Roberto Garcia (Jan 03) using cloud sieves to collect cloud water at SPL


Nelson Suero (Jan 03) removing the frozen cloud water from the sieves

All cloud water and snow samples collected at SPL and SPLB are shipped frozen back to the Chemistry Dept Lab at BCC. Students analyze the samples for pH, chlorides, nitrates, and sulfates as indicators of pollution.

Table 1 below is a summary of the chemical analyses performed at the BCC Chemistry Department Laboratory on the cloud water and snow samples that were collected at SPL during January 2002. Comparison of the results with a BCC tap water sample shows that the cloud water samples are relatively polluted. Nitrates, a compound that can lead to the fatal condition in infants referred to as blue baby syndrome, in some cases is as much as 10 times higher in the cloud water samples than in the tap water sample. The typical pH range of tap water is usually in the range of 6.5 – 7.5. The pH of the cloud water samples is much more acidic, falling in the range of 3.5 to 4.5. These cloud water characteristics will be magnified for areas of the country where industrial facilities and other sources contribute a significant amount of pollutants to the environment.

Sample ID pH Chloride
(mg/L)
Nitrate
(mg/L)
Sulfate
(mg/L)
SPLS-01 4.71 0.46 1.59 0.66
SPLS-02 4.71 0.51 3.97 0.86
SPLS-03 4.82 0.42 0.73 1.25
SPLS-04 5.02 0.43 0.24 0.73
SPLS-05 4.85 0.32 0.27 0.73
SPLS-06 5.07 0.40 0.28 0.75
SPLS-07 4.98 0.28 0.20 0.79
SPLS-08 4.54 0.21 0.54 0.96
SPLS-09 4.71 0.30 0.65 0.97
SPLS-10 4.76 0.28 0.50 0.99
SPLS-11 4.59 0.20 0.89 1.26
SPLS-12 4.19 0.36 3.31 1.30
SPLS-13 4.43 0.29 1.66 1.10
SPLS-14 4.45 0.64 1.19 1.46
SPLS-15 4.48 0.71 1.91 1.29
BCC Tap Water 6.90 9.61 0.83 6.65
Table 1. BCC Chemical Analyses of SPL Cloud Water Samples (Jan 2002)

BCC students present the results of the Environmental Field Study at the Annual American Chemical Society Undergraduate Research Symposium, the AMP Urban University Conference, the BCC Science Fair, the Bronx AMP Science Fair and at a seminar held at City College for all student participants.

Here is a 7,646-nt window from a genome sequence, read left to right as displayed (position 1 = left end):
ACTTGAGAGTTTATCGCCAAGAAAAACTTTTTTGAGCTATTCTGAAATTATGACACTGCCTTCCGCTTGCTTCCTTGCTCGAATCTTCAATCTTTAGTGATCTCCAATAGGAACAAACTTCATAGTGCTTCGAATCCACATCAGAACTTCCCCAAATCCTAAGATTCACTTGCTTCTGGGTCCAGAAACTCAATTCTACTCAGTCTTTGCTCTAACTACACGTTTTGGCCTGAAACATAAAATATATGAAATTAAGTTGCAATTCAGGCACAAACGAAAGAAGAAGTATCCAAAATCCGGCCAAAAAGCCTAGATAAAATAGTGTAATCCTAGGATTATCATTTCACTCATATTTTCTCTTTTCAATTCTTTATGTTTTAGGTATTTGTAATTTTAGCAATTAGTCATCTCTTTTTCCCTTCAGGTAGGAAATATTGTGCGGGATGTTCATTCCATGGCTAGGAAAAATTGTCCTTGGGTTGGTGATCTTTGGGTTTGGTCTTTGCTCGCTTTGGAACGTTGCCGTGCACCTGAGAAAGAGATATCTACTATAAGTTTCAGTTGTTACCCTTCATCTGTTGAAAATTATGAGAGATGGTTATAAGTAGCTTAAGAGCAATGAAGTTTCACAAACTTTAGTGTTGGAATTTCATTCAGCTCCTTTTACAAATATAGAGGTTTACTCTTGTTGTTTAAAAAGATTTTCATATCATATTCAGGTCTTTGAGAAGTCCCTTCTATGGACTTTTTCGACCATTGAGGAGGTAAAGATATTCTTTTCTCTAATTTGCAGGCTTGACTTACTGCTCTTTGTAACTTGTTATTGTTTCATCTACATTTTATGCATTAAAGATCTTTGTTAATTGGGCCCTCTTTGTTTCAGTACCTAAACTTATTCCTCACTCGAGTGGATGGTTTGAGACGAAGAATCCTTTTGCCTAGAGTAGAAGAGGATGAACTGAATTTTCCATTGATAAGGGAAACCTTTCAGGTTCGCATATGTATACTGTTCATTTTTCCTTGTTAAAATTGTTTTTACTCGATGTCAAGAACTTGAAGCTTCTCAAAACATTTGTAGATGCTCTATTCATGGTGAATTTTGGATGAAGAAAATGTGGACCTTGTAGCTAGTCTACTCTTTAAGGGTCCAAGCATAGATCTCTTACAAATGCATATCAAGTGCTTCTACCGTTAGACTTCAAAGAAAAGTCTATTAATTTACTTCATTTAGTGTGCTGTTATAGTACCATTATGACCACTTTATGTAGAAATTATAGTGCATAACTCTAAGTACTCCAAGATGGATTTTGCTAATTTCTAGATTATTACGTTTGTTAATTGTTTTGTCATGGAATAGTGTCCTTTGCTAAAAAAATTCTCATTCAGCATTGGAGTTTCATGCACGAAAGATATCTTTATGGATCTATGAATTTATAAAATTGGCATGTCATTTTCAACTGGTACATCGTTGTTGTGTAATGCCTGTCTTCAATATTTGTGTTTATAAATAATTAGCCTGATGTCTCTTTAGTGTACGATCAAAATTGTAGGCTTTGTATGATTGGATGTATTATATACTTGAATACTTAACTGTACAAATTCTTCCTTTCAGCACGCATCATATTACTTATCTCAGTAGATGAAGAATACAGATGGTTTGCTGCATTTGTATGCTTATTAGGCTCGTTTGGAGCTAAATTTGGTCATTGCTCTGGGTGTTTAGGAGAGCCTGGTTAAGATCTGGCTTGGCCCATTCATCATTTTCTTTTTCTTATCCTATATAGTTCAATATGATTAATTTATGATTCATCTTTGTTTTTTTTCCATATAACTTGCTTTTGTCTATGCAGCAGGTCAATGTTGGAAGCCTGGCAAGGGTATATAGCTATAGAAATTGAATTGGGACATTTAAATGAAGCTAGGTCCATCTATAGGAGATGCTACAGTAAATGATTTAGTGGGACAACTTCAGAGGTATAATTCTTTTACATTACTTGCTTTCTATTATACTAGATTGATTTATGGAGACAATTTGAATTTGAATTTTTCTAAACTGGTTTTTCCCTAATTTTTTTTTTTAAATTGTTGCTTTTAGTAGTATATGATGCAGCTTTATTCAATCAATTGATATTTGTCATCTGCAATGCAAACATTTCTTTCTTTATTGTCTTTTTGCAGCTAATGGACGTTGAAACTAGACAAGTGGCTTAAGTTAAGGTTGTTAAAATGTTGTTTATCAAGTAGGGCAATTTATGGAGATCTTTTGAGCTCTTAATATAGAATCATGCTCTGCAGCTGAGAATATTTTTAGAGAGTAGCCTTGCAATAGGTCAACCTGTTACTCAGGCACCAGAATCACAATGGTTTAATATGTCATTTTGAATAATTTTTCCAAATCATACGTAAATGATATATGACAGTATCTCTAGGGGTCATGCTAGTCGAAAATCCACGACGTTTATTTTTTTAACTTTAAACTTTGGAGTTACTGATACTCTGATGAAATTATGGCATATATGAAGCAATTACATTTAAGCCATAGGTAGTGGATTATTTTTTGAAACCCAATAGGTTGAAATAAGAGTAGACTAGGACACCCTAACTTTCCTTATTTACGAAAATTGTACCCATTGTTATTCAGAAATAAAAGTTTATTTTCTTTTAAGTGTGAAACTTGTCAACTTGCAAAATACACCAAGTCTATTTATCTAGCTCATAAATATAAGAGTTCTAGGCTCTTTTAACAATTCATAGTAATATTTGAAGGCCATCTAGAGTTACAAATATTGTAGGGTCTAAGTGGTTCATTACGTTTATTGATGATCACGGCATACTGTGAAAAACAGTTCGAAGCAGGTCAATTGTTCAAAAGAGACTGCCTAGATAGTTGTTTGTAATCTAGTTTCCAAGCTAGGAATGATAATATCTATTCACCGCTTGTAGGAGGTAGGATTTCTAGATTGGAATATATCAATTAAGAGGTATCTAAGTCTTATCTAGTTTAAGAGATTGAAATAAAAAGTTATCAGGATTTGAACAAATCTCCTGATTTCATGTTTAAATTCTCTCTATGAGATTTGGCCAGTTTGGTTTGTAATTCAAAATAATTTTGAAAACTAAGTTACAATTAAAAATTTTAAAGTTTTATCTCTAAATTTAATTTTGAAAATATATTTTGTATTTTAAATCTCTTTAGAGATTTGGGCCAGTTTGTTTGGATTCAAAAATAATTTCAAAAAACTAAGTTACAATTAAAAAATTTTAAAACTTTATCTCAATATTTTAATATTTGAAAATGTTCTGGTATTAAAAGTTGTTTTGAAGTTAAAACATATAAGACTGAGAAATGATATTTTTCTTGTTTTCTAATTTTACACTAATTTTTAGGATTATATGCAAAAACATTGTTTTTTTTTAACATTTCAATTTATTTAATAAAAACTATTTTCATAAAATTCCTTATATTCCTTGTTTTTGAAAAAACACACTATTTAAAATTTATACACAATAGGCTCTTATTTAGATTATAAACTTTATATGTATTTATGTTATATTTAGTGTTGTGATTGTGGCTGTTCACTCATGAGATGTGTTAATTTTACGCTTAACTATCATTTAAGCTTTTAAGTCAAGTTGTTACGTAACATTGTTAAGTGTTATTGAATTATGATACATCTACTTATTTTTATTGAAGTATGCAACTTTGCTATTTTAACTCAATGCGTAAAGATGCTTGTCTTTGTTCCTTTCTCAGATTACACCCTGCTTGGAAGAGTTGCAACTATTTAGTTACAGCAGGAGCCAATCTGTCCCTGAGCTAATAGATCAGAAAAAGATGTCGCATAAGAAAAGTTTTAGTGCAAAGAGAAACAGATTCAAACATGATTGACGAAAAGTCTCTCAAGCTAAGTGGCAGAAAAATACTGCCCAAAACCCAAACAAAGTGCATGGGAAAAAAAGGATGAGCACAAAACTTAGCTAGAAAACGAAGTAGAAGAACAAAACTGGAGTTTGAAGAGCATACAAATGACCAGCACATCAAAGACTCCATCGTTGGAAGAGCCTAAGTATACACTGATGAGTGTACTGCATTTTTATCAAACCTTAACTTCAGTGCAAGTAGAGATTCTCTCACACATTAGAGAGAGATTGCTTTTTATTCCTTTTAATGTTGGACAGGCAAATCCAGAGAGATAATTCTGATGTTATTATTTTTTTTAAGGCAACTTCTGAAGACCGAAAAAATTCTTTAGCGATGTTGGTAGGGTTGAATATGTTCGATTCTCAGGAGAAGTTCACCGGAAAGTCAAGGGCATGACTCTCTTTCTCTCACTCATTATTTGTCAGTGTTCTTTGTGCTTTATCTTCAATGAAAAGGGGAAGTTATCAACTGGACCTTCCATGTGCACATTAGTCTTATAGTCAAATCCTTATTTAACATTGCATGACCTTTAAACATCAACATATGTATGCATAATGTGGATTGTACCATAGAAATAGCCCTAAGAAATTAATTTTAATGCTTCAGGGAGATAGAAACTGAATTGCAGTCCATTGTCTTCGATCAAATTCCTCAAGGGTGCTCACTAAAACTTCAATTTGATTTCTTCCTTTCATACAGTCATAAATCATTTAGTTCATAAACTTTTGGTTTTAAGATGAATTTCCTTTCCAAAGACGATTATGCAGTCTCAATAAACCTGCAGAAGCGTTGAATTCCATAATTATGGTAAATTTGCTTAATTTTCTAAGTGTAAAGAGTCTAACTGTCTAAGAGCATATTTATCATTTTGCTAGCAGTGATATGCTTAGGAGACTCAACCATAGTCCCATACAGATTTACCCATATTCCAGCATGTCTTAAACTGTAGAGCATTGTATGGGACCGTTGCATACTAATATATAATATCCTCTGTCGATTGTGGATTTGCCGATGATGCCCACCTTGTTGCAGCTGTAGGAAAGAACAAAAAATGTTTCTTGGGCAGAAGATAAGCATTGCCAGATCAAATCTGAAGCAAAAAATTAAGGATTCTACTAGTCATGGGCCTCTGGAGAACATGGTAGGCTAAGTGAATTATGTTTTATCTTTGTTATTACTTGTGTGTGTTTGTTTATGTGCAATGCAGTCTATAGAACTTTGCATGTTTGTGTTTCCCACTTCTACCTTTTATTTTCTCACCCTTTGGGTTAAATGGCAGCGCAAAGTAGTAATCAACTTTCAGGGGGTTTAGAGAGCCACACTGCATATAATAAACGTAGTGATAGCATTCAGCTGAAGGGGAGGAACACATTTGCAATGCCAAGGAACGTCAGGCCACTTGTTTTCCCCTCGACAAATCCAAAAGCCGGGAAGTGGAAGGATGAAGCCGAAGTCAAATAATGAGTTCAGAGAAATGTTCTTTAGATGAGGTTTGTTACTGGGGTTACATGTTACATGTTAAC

Daidre Nembhard Presenting Results at American Chemical Society ACS) 50th Undergraduate Research Symposium, Hofstra University (May 2002)

Daidre (left) with her ACS Certificate

The Annual National Weatherman Summit is held in Steamboat Springs, CO annually. Through our hosts the Steamboat Ski Resort Corporation, we attend the closing dinner and have an opportunity to meet weather personalities from across the country. During the 2001 trip our research activities at SPL was highlighted in a live 5-minute spot with weatherman Bill Evans of ABC-TV (morning of January 12, 2001).


ABC-TV weatherman Bill Evans making live report from Steamboat Springs (Jan 12, 2001)

Bill Evans conducting live interview with author and other field study participants (Jan 12, 2001)

ACKNOWLEDGEMENTS
The following people/organizations have contributed to the success or have been very supportive of BCC student participation in the Environmental Field Study over the years:

• President Carolyn Williams, Bronx Community College
• Dr. Marcia Keizs, VP of Academic Affairs, Bronx Community College
• Mr Kirk Daly, Director of Student Activities
• Alliance for Minority Participation (AMP) Program
• Steamboat Ski & Resort Corporation (SSRC)
• Professor Edward Hindman, City College
• Professor Teresa Bandosz, City College of New York
• Professor Randolph Borys, Desert Research Institute, Reno, NV
• Bronx Community College Committee on Instruction and Professional Development


© Copyright 2003 Bronx Community College